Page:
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Non-Review Review: The Hobbit – The Desolation of Smaug

The Hobbit: The Desolation of Smaug represents a considerable improvement on The Hobbit: An Unexpected Journey. Some of the same problems still lurk at the edge of the frame: the pacing needs a bit of work; the movie is about half-an-hour too long; it feels a little too consciously like one extended prelude to The Lord of the Rings. And yet, despite all these flaws, The Desolation of Smaug accomplishes a lot of what it sets out to do.

This is very clearly the same Middle Earth that viewers remember from The Lord of the Rings. Even the least obsessive viewer will still recognise the occasional familiar landmark or setting from the early film. It’s not just the New Zealand locations that shine through; great care has been taken to establish a geography of this fictional landscape. Viewers who have yet to memorise the names and routes on Tolkien’s meticulously-prepared maps can see that this is the same world.

It’s just being seen from a different perspective. The Hobbit isn’t really an adaptation of that much-loved adventure tale, at least not exclusively. It is instead being crafted as a companion piece, with the heroes’ quest providing a handy travelogue of a world in turmoil.

The gold standard?

The gold standard?

Quite a few of the story beats in The Desolation of Smaug will feel familiar. There’s forbidden love between a warrior and an ageless elf. There are heirs seeking to redeem themselves and reclaim the honour of their forefathers in a great conflict of our time. There are distractions that keep Gandalf from making our heroes’ quest too easy. There are corrupt city officials blinded to the true scale of calamity that befalls them.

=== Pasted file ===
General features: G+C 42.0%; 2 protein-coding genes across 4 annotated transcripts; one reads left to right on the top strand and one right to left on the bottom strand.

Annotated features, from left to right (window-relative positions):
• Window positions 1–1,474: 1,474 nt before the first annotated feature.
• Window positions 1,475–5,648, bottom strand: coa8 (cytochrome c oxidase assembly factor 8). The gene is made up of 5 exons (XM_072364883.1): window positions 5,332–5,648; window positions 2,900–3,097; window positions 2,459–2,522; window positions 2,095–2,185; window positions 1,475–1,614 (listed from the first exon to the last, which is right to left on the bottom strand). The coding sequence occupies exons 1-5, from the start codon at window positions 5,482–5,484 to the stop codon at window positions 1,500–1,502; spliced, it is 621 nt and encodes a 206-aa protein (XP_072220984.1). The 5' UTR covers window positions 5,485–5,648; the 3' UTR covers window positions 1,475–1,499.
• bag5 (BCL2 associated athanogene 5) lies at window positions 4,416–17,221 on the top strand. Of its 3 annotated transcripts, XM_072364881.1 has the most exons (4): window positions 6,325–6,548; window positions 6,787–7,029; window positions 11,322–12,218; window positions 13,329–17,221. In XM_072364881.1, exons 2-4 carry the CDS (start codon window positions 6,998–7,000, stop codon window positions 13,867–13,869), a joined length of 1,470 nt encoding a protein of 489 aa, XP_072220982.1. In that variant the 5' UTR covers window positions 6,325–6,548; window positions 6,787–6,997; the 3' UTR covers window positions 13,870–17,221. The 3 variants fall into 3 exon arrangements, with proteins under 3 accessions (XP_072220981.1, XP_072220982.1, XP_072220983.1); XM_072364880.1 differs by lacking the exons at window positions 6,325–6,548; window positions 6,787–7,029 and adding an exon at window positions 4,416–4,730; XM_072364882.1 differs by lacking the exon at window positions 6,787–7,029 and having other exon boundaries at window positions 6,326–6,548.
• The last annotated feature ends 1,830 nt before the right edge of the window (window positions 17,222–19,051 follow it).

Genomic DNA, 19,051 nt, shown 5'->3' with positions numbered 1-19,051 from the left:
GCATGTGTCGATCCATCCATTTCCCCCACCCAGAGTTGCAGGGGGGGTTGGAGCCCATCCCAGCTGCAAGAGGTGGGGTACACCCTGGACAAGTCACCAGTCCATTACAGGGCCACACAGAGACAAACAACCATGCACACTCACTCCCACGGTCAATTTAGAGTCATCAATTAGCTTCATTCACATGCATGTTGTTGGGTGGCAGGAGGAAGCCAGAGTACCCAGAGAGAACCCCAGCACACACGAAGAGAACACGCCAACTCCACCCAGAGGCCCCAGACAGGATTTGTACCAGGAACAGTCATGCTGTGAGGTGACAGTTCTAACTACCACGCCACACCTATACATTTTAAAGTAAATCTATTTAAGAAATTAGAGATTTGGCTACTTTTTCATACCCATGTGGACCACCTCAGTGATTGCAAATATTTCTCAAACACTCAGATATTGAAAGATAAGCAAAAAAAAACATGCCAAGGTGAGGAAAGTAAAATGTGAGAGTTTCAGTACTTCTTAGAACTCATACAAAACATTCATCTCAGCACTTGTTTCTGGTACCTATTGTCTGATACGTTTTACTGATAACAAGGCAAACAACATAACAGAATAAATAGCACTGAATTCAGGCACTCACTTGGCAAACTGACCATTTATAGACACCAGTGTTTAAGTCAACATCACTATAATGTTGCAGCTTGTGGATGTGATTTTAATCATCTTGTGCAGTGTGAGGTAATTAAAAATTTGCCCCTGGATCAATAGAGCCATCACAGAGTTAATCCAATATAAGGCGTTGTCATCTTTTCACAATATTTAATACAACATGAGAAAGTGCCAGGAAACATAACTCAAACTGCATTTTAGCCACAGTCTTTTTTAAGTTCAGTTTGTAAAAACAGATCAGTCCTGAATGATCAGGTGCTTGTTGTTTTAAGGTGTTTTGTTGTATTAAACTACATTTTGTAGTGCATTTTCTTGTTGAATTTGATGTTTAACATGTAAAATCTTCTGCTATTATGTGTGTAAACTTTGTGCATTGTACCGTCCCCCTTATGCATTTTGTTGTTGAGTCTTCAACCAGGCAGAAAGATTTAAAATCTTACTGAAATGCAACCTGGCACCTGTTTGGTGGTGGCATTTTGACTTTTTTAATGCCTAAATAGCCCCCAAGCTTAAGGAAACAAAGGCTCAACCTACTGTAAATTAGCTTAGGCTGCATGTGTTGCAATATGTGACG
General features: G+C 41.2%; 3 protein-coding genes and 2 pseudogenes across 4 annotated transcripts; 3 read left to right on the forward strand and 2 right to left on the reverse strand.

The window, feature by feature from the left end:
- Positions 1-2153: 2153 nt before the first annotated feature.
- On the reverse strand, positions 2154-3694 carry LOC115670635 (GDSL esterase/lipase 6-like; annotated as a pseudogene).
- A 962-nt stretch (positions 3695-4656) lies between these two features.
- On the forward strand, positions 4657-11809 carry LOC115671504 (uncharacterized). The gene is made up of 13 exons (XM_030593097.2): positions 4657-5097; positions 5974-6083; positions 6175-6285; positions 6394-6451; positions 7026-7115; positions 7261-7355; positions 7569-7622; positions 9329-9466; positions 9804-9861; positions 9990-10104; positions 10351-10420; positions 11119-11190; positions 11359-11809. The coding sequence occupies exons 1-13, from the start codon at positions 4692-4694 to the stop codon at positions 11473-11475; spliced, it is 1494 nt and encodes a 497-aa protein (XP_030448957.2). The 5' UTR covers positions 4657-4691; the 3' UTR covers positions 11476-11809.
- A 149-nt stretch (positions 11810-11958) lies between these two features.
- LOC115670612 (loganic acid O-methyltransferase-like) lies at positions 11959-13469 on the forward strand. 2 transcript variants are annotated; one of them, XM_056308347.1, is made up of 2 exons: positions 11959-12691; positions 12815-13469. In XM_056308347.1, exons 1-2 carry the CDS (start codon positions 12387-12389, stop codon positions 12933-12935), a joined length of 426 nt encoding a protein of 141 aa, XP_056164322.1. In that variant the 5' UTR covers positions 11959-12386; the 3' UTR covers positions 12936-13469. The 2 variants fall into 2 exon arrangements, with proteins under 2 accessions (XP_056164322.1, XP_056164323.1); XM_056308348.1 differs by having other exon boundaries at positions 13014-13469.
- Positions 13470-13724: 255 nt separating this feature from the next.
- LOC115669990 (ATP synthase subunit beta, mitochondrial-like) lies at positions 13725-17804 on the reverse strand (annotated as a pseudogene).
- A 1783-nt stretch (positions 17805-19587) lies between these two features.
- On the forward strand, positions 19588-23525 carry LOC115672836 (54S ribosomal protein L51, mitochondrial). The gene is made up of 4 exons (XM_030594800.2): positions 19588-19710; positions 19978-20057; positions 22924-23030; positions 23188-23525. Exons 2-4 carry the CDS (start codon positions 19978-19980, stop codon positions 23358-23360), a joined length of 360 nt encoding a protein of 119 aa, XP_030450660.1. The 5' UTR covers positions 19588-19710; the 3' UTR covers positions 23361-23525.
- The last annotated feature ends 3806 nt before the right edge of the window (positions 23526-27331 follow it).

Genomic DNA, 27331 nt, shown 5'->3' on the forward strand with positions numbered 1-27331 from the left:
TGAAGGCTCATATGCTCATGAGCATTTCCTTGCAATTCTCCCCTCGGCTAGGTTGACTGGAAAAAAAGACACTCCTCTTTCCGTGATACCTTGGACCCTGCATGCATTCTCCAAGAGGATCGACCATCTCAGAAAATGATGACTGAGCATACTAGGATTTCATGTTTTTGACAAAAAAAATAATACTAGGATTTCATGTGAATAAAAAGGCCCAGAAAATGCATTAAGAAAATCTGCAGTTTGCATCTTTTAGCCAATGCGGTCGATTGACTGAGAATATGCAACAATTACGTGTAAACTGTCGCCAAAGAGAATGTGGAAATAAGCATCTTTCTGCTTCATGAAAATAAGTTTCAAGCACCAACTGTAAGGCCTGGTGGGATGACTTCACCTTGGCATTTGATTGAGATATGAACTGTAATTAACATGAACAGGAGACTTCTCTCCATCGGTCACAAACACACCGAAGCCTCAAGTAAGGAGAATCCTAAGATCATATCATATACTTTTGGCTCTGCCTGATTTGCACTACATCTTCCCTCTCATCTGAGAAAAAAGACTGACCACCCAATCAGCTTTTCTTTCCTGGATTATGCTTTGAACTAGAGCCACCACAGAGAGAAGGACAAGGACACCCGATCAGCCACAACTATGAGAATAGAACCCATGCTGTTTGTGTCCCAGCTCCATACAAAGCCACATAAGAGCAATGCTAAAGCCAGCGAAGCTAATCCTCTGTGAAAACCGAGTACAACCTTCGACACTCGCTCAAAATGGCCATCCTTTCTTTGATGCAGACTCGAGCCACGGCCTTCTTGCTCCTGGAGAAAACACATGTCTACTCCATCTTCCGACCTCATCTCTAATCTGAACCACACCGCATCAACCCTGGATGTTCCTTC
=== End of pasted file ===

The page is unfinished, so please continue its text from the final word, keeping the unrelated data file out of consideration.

However, despite all these similarities, The Desolation of Smaug feels distinct enough to stand on its own two feet. It helps that the scales are decidedly smaller here – at least on the surface. Our disgraced rogue is not the serious and righteous Aragorn, but a working-class smuggler and boatsman Bard who lives with the shame of his ancestor’s failure. Luke Evans plays Bard as a man without airs and graces, a man who would never be king or anything so bold – his rough accent shines through and he’s a man of cunning rather than strength. The best that Bard could ever be is a man who fires a rather large crossbow; we can’t all be kings.

Evans help us...

Evans help us…

Similarly, Thorin’s grand quest is to see himself crowned “king of the mountain.” It’s a title that means the world to him, but you get a sense that everybody else could really care less. Nobody sees Thorin as a rightfully deposed king who will bring peace and justice to the kingdom; the woodland elves and the people of Laketown only offer Thorin support in return for material gain. The elves want a few gems from a gigantic treasure; the people of Laketown simply want to be a stop on Thorin’s export route.

Even the corruption that threatens Laketown is a decidedly banal form of evil. There’s no manipulative servant of Sauron whispering in the ear of an enchanted king here. Instead there’s a local “master” who lives in constant fear that the people of Laketown might decide to hold free and fair elections that would see him put out of the cushy little niche he’s carved out for himself in the quiet and defeated little community.

A wizard did it...

A wizard did it…

The primary characters of The Desolation of Smaug aren’t playing for high stakes, at least not in the grand scheme of things. Gandalf has his eye on a much greater contest that looms on the horizon, and he is clearly manoeuvring all the pieces into place to help score decisive victories in a war that has yet to be fought. This makes The Hobbit, for all that it is three over-extended movies with an incredibly expansive focus, a decidedly intimate affair.

We know that a larger conflict for all of Middle Earth looms on the horizon, and the decisions made here will inevitably play into that. However, there’s something fascinating in watching characters who aren’t quite aware of the stakes of the game they have joined. The Desolation of Smaug is much more interesting when focused on the little people involved in the plot. There’s considerable time taken to offer some measure of characterisation for the members of Thorin’s party. We don’t get a sense of each an every member’s personality, but they each have more distinctive voice than they did in An Unexpected Journey.